Yesterday, we shared our experience visiting Iguazu Falls, one of South America’s natural highlights.
We covered the experience of the visit to the Falls, like most travel publications tend to do. After all, that’s why we all go up to this corner of the jungle.
But no one talks about what the actual trip there is like. So today we are talking about the things that nobody tells you about your trip to Iguazu Falls:
It is not cheap or easy to visit Iguazu Falls.
Iguazu Falls are located on the border between Brazil and Argentina, out of the way of any other destination in either country. The only way the falls can be on the way anywhere is if you happen to be traveling overland through Paraguay (which most people aren’t). So likely you’re detouring to make a special trip here.
In total, we spent $1,000 for a four-day trip, traveling by buses and staying in the cheapest hostel we could find available. Here’s how:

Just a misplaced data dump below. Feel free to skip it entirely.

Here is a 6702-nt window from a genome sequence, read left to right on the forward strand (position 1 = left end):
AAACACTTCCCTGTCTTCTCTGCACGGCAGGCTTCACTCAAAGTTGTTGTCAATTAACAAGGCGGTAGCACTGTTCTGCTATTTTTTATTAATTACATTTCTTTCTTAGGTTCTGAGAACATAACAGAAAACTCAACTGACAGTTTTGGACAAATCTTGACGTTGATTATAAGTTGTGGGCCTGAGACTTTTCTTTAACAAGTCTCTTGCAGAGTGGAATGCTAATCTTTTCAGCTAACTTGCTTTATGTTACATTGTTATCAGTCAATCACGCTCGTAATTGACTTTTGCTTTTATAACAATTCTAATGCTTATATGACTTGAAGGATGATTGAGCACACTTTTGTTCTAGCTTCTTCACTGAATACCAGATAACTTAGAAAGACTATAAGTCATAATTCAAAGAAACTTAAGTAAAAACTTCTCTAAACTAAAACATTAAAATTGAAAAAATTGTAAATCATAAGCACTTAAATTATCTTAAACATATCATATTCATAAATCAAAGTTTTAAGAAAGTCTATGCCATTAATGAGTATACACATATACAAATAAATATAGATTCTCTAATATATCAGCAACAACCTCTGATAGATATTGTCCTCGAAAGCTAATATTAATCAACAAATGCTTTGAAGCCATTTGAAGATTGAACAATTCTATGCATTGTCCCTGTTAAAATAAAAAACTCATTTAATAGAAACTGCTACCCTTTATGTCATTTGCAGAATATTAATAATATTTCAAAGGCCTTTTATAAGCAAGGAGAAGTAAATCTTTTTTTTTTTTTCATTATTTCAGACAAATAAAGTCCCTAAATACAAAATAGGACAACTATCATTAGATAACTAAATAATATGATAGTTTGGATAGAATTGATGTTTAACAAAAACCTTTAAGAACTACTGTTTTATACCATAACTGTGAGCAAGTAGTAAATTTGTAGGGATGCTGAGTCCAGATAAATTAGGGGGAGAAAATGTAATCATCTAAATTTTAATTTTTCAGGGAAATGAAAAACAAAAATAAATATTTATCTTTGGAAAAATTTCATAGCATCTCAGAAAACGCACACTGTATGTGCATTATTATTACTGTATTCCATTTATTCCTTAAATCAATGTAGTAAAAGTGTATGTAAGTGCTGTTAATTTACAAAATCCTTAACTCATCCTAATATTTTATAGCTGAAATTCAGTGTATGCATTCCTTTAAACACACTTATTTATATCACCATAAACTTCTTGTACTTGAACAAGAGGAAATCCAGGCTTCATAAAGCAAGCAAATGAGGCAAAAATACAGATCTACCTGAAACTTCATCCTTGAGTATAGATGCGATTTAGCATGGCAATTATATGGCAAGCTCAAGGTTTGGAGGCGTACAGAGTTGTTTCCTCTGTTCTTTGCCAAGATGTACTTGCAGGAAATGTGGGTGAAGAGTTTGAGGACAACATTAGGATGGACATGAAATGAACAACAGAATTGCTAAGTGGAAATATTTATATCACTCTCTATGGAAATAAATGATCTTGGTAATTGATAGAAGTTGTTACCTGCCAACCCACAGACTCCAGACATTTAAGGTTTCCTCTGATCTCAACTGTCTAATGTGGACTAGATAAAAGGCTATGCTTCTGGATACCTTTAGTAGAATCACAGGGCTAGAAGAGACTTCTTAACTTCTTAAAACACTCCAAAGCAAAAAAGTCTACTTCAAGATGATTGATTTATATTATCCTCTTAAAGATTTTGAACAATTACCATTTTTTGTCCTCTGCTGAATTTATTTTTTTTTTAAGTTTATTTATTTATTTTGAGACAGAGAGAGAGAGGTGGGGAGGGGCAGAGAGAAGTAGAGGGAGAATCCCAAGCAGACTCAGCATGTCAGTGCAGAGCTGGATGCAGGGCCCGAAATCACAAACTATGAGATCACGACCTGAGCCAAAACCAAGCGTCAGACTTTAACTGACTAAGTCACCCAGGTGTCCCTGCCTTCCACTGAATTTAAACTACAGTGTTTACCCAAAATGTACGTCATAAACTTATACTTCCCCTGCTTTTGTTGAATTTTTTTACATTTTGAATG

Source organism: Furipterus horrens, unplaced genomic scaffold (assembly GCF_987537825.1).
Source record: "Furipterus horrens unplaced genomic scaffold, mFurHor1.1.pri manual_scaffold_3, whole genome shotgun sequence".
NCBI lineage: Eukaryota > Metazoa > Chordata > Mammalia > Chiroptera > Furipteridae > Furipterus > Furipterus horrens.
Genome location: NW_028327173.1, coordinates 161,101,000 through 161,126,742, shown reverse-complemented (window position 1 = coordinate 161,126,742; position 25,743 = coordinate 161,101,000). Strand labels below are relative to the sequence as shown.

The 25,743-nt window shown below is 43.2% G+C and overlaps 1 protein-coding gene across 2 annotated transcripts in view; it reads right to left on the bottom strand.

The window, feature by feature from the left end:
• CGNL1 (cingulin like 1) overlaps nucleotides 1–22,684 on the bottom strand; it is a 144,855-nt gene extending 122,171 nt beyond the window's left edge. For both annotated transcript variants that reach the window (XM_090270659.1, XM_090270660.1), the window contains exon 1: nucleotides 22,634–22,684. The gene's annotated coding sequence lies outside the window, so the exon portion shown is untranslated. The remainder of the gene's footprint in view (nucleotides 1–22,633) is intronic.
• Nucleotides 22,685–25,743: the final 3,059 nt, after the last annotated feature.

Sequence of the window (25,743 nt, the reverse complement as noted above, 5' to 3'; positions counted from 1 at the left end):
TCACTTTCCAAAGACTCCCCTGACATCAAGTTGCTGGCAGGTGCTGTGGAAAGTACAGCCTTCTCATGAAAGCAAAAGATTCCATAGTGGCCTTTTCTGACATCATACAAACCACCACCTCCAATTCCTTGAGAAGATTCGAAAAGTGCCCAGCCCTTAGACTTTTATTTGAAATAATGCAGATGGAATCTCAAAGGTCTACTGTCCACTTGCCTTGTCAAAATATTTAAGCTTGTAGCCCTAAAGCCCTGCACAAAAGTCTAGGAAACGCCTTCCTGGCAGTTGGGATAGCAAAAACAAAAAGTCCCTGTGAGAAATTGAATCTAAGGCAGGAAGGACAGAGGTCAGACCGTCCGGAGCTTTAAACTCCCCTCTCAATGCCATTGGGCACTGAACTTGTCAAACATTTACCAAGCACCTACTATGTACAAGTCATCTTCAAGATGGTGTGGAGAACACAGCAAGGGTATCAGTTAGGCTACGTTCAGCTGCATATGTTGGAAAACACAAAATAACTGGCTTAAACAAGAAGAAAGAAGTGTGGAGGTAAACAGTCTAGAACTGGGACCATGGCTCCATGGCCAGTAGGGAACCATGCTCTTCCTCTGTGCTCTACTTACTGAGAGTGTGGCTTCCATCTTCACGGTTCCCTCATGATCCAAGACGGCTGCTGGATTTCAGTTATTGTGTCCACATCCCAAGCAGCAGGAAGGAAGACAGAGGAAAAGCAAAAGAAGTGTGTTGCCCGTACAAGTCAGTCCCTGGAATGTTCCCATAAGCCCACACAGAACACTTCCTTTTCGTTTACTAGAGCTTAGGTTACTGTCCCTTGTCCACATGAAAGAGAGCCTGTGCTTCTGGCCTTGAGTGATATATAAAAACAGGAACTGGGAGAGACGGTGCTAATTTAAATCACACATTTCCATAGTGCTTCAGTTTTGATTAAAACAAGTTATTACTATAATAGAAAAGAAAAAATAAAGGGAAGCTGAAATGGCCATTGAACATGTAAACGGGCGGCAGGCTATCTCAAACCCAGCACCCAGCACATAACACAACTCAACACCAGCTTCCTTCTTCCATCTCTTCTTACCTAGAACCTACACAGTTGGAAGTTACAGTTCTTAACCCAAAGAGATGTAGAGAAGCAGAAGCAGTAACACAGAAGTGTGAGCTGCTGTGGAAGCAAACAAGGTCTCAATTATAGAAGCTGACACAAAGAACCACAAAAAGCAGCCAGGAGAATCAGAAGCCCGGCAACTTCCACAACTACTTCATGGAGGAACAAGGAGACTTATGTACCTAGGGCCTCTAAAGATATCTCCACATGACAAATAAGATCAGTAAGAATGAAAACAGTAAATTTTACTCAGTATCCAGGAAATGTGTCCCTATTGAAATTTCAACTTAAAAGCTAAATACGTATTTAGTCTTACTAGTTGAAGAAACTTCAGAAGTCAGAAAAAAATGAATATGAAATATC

Getting there is expensive. Buses are your cheapest option. On the Brazil side, Sao Paulo and Florianopolis, the closest biggest cities, are both just under 16 hours away by bus. From Buenos Aires it is a full 24-hour bus ride, and our trip from Rosario was 20 hours and cost ARS480, or $95 US dollars per ticket and our onward journey Puerto Iguazu to Salta was another ARS590, or $115 per person.
Hotels and hostels have inflated rates, and even places with mediocre reviews are overpriced and quickly booked. We paid ARS245 / $48, for a double room in giant, mediocre hostel with carpet that may have not been vacuumed in years. Unless you are on a shoestring budget, we would recommend to choose a place with better reviews, but that will bump you up to more per night.
Iguazu Falls admission rates are another extra cost on top. Per person we paid ARS60 / $12 for the bus to the Falls and back, plus ARS170 / $34 entrance and another ARS150 / US$30 for the boat ride – which we really recommend doing, too. So that is $76 total per person, plus Dani paid BRZ41.66 / $21 admission to visit the Brazilian side of the Falls, plus ARS8 / $1.60 for the bus to the border and ARS12 / US$2.40 (each way) from the border to the Falls.